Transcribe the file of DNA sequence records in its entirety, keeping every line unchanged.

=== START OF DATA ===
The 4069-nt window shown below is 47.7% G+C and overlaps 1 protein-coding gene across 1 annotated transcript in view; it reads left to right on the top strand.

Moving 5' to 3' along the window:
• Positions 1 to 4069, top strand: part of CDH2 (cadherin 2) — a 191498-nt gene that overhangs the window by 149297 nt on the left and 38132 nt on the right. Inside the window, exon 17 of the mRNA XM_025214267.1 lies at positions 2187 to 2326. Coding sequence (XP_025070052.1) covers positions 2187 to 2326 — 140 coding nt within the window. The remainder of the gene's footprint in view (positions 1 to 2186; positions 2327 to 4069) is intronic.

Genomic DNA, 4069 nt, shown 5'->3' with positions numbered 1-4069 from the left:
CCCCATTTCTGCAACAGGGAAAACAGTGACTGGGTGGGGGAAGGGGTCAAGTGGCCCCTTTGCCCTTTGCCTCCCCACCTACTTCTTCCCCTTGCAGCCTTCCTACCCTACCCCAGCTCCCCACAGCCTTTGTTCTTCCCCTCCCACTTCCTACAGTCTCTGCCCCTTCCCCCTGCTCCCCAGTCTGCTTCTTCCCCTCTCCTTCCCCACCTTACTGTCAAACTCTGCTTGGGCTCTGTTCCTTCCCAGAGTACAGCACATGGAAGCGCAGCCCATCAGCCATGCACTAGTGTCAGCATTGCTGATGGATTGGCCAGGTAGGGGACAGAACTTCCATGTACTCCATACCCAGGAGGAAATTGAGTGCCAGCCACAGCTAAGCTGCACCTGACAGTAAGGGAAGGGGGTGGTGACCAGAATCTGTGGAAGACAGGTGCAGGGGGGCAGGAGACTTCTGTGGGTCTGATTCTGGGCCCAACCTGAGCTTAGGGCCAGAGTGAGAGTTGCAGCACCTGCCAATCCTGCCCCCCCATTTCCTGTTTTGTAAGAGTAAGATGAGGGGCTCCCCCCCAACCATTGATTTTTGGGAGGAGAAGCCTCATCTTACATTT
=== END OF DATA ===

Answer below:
The 4069-nt window shown below is 47.7% G+C and overlaps 1 protein-coding gene across 1 annotated transcript in view; it reads left to right on the top strand.

Moving 5' to 3' along the window:
• Positions 1 to 4069, top strand: part of CDH2 (cadherin 2) — a 191498-nt gene that overhangs the window by 149297 nt on the left and 38132 nt on the right. Inside the window, exon 17 of the mRNA XM_025214267.1 lies at positions 2187 to 2326. Coding sequence (XP_025070052.1) covers positions 2187 to 2326 — 140 coding nt within the window. The remainder of the gene's footprint in view (positions 1 to 2186; positions 2327 to 4069) is intronic.

Genomic DNA, 4069 nt, shown 5'->3' with positions numbered 1-4069 from the left:
CCCCATTTCTGCAACAGGGAAAACAGTGACTGGGTGGGGGAAGGGGTCAAGTGGCCCCTTTGCCCTTTGCCTCCCCACCTACTTCTTCCCCTTGCAGCCTTCCTACCCTACCCCAGCTCCCCACAGCCTTTGTTCTTCCCCTCCCACTTCCTACAGTCTCTGCCCCTTCCCCCTGCTCCCCAGTCTGCTTCTTCCCCTCTCCTTCCCCACCTTACTGTCAAACTCTGCTTGGGCTCTGTTCCTTCCCAGAGTACAGCACATGGAAGCGCAGCCCATCAGCCATGCACTAGTGTCAGCATTGCTGATGGATTGGCCAGGTAGGGGACAGAACTTCCATGTACTCCATACCCAGGAGGAAATTGAGTGCCAGCCACAGCTAAGCTGCACCTGACAGTAAGGGAAGGGGGTGGTGACCAGAATCTGTGGAAGACAGGTGCAGGGGGGCAGGAGACTTCTGTGGGTCTGATTCTGGGCCCAACCTGAGCTTAGGGCCAGAGTGAGAGTTGCAGCACCTGCCAATCCTGCCCCCCCATTTCCTGTTTTGTAAGAGTAAGATGAGGGGCTCCCCCCCAACCATTGATTTTTGGGAGGAGAAGCCTCATCTTACATTT